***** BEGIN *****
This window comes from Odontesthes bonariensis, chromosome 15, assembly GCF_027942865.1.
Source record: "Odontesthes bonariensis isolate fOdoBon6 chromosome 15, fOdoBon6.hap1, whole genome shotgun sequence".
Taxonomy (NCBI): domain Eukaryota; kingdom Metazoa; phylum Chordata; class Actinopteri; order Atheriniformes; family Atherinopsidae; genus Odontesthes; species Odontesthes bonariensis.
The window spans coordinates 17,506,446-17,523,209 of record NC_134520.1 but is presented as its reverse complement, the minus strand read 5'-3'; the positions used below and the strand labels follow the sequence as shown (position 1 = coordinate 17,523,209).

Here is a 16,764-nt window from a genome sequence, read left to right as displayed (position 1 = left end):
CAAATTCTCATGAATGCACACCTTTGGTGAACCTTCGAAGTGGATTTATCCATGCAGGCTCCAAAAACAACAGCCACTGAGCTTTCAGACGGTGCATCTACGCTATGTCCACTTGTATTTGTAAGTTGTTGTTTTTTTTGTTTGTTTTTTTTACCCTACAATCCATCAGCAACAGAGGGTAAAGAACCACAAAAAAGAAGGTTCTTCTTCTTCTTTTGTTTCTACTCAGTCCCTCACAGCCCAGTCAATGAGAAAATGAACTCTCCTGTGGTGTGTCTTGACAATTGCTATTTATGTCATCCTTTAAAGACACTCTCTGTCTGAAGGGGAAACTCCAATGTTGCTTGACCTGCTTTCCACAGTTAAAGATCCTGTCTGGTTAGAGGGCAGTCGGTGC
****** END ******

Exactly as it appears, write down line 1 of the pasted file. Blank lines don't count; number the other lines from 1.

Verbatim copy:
This window comes from Odontesthes bonariensis, chromosome 15, assembly GCF_027942865.1.